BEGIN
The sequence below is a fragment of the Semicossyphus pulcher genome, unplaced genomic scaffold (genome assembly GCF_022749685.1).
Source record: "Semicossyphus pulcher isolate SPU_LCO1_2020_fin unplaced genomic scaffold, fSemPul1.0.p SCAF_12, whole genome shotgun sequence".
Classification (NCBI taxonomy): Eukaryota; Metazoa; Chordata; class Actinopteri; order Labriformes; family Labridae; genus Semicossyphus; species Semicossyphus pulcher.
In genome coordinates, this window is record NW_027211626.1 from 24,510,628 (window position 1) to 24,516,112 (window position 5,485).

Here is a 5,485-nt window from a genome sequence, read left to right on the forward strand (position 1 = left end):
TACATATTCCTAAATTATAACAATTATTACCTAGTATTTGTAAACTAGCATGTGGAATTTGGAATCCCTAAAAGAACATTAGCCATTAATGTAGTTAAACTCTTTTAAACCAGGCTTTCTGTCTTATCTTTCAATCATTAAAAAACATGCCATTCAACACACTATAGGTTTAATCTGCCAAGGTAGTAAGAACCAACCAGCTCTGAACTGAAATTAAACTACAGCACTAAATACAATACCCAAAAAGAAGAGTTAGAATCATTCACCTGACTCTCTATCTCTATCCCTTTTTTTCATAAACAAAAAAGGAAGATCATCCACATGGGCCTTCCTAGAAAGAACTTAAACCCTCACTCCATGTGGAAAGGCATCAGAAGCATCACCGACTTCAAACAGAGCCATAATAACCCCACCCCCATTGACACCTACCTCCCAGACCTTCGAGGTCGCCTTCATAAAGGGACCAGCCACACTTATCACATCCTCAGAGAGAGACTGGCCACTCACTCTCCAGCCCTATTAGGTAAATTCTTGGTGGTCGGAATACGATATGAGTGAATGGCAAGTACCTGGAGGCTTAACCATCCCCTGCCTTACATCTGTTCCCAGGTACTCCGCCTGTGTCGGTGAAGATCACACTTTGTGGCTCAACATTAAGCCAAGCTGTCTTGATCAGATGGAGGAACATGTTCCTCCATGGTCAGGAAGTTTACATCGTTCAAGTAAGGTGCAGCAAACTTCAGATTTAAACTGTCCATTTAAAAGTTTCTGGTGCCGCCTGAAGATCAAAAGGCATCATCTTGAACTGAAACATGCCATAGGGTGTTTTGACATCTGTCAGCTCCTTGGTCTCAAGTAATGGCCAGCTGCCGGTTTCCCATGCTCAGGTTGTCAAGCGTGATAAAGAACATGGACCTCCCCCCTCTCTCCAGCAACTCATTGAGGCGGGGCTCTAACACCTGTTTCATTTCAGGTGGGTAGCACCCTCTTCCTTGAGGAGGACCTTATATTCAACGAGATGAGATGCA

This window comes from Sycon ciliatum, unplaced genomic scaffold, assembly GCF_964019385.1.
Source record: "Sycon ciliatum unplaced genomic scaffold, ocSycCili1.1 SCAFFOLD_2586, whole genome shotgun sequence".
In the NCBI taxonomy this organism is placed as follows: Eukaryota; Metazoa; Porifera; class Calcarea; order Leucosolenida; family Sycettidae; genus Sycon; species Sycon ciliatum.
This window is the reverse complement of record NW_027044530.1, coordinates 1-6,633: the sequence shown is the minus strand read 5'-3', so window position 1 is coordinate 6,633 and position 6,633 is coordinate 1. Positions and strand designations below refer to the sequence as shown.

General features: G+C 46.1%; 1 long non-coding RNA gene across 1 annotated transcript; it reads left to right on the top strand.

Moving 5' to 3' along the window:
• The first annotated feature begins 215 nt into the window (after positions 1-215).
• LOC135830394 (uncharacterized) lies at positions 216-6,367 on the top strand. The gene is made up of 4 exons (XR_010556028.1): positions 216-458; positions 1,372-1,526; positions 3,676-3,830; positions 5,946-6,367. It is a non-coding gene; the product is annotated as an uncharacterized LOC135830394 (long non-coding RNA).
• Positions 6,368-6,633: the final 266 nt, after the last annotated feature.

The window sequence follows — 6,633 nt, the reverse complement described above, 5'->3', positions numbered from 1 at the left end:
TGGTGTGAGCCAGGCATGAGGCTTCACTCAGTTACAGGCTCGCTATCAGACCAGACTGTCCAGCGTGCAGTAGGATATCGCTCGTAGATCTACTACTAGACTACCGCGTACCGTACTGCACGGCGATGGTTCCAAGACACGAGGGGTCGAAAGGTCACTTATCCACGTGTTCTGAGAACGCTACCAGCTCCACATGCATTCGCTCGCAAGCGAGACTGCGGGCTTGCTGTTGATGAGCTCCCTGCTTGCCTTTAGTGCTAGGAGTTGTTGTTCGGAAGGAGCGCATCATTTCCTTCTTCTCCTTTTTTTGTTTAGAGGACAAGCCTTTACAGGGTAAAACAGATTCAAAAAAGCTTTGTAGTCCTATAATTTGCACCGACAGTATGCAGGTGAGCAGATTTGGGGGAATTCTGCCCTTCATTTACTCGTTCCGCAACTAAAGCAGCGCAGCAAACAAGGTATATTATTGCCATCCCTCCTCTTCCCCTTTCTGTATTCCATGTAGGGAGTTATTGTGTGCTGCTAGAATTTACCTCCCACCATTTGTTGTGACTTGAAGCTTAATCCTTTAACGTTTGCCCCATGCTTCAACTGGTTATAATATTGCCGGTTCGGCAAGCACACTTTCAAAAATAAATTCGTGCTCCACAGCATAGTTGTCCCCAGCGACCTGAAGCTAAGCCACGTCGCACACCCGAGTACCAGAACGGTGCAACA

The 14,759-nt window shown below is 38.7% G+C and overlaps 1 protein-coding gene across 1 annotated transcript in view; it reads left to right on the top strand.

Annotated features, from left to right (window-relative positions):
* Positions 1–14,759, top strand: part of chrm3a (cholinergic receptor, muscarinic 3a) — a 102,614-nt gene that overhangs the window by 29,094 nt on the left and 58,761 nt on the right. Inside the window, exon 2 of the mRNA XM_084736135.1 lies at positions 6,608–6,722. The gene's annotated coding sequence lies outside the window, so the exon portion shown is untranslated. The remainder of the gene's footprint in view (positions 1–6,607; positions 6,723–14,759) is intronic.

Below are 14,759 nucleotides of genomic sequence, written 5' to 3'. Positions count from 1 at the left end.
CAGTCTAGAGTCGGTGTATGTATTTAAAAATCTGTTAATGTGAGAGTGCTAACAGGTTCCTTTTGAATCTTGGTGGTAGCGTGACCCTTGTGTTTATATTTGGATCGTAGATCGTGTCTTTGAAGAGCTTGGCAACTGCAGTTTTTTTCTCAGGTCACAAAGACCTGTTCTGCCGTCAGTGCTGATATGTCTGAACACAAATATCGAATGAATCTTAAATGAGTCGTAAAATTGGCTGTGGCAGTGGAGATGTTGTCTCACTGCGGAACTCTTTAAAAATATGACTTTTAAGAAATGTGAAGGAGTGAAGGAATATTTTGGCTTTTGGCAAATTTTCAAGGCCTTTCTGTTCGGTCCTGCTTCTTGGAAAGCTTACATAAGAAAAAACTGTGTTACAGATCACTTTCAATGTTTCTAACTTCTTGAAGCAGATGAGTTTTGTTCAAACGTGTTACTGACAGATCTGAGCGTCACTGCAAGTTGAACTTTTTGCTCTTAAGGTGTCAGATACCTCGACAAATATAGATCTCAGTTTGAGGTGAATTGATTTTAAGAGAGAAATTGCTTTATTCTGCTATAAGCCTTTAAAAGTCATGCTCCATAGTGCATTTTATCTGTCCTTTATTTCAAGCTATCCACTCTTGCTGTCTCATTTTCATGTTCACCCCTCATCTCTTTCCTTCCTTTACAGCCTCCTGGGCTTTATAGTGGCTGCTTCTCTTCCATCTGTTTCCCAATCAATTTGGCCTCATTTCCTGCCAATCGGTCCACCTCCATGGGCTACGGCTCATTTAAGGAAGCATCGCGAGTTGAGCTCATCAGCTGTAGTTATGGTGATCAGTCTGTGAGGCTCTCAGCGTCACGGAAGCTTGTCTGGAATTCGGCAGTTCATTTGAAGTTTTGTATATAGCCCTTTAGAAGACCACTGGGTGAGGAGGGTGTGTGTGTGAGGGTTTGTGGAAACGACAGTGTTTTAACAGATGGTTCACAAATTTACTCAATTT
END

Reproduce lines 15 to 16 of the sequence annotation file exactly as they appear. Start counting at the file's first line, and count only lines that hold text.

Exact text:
• Positions 6,368-6,633: the final 266 nt, after the last annotated feature.

The window sequence follows — 6,633 nt, the reverse complement described above, 5'->3', positions numbered from 1 at the left end: